While the question as asked does not seem to have a reasonable answer, I would suggest that (assuming firearms are not allowed) torsion based weapons might be considered rather than tension weapons like bows.
Ancient ballista were designed to transfer the draw energy into skeins of rope or sinew, which could then store the energy for a short time while the crew loaded and aimed the weapon. Ballista could range in size from Roman Scorpions, which would be analogous to a modern crew served machine gun, to massive devices for flinging stones at enemy fortifications.
Like crossbows, they have slow rates of fire, given the need to mechanically draw the device, and they eventually fell out of use due to the expense of building them and the need for experienced engineers to build and maintain them (the skeins of rope or sinew needed constant attention, since stretching due to weather or overuse would reduce the performance of the device. It is also thought that the larger devices would be built on the spot using local materials, with the engineers only providing critical metal components for assembling and tensioning the skeins).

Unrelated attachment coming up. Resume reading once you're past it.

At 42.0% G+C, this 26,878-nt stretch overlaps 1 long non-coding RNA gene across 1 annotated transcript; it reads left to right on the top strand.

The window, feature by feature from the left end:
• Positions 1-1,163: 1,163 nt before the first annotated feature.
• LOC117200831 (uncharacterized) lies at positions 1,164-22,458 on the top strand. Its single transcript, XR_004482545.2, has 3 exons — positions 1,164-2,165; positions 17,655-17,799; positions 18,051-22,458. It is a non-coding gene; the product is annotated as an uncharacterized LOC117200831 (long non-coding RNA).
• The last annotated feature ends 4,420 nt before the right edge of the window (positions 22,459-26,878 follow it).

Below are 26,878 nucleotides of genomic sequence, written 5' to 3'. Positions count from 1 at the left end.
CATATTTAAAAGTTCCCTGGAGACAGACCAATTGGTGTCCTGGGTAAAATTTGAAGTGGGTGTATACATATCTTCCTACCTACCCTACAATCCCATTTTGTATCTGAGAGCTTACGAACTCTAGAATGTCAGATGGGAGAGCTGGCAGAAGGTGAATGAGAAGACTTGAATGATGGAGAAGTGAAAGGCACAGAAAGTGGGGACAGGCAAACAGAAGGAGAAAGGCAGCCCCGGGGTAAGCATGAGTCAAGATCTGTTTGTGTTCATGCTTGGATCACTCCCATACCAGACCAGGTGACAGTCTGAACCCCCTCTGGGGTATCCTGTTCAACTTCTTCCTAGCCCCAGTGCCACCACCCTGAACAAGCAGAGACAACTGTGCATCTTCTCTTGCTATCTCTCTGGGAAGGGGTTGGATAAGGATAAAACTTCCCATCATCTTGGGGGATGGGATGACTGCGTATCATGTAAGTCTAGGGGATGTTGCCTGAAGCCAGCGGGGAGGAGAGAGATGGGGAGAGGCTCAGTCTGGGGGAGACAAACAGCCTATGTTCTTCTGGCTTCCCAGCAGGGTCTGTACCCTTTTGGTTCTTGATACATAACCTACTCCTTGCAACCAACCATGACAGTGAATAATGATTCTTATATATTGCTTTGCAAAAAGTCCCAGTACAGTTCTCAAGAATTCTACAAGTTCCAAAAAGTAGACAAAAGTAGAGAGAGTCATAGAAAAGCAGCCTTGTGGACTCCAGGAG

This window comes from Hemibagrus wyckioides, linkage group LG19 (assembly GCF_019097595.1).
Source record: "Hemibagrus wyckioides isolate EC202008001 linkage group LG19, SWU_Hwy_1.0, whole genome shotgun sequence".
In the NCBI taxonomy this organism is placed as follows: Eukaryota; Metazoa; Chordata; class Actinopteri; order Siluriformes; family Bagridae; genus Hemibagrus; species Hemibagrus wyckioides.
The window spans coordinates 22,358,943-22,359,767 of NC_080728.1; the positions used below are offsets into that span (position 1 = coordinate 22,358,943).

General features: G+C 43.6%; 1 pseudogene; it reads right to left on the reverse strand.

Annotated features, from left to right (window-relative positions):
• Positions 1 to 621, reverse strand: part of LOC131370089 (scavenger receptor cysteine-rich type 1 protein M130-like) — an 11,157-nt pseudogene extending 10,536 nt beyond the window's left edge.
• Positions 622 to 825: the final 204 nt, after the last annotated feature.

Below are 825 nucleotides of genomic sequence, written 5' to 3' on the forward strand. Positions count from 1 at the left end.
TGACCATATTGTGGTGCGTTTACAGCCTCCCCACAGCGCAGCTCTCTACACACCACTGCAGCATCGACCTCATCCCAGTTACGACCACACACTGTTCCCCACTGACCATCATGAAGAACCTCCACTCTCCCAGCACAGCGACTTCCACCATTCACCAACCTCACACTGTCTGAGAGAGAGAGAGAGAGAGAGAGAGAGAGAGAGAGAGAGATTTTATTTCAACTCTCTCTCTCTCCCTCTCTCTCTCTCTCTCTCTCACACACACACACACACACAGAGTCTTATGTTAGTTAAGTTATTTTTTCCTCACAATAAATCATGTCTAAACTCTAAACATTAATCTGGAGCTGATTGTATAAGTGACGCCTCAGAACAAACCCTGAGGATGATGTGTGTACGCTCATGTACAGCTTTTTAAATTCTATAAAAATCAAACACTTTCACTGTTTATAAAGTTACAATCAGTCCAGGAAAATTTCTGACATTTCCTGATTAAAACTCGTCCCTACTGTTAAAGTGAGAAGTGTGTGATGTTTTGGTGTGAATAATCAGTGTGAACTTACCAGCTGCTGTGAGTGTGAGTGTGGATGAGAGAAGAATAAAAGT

While it seems possible to build a torsion powered device the size of a man portable crossbow, it will be very expensive compared to a steel crossbow with a similar draw weight, so it is hard to see what the advantage is at that scale. A scorpion could throw a javelin far longer and harder than any human being, which was the big advantage for Roman armies, but even then, the expense of such devices caused them to disappear from the Roman armoury after the crisis of the Third Century, if not before.
A ballista shrunk to hand held scale
Counterpoise devices like the trebuchet have similar issues with size, speed of action and requiring talented engineering crews to build and operate.
Trebuchet. An example of a counterpoise device
Frankly, the requirement to see the round in flight can be far more easily achieved by using a tracer on the end of the round. Tank crews use tracers to observe the fall of shot when firing APDS-FS rounds at 1200 m/sec, which would seem to meet your need for a DU "arrow"...
120mm APDS-FS round. You can see this in flight as the tank gunner...